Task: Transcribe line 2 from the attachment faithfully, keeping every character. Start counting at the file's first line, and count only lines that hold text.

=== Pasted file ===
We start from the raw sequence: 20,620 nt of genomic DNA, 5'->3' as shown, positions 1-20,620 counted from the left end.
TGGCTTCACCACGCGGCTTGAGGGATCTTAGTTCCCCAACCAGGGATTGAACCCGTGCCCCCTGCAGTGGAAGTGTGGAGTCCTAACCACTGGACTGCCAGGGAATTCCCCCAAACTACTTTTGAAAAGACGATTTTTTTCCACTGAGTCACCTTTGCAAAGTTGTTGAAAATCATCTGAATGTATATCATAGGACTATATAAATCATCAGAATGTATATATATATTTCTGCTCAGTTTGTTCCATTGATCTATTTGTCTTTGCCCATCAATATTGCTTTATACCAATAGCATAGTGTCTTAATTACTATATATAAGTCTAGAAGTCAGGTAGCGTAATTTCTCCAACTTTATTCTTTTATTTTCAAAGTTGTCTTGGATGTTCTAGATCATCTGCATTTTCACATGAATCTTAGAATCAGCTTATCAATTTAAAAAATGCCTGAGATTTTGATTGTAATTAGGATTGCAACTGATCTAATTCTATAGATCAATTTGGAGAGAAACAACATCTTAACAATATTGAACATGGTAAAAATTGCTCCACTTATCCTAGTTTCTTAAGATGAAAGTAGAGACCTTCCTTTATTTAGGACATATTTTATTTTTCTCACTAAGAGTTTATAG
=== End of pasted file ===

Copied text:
TGGCTTCACCACGCGGCTTGAGGGATCTTAGTTCCCCAACCAGGGATTGAACCCGTGCCCCCTGCAGTGGAAGTGTGGAGTCCTAACCACTGGACTGCCAGGGAATTCCCCCAAACTACTTTTGAAAAGACGATTTTTTTCCACTGAGTCACCTTTGCAAAGTTGTTGAAAATCATCTGAATGTATATCATAGGACTATATAAATCATCAGAATGTATATATATATTTCTGCTCAGTTTGTTCCATTGATCTATTTGTCTTTGCCCATCAATATTGCTTTATACCAATAGCATAGTGTCTTAATTACTATATATAAGTCTAGAAGTCAGGTAGCGTAATTTCTCCAACTTTATTCTTTTATTTTCAAAGTTGTCTTGGATGTTCTAGATCATCTGCATTTTCACATGAATCTTAGAATCAGCTTATCAATTTAAAAAATGCCTGAGATTTTGATTGTAATTAGGATTGCAACTGATCTAATTCTATAGATCAATTTGGAGAGAAACAACATCTTAACAATATTGAACATGGTAAAAATTGCTCCACTTATCCTAGTTTCTTAAGATGAAAGTAGAGACCTTCCTTTATTTAGGACATATTTTATTTTTCTCACTAAGAGTTTATAG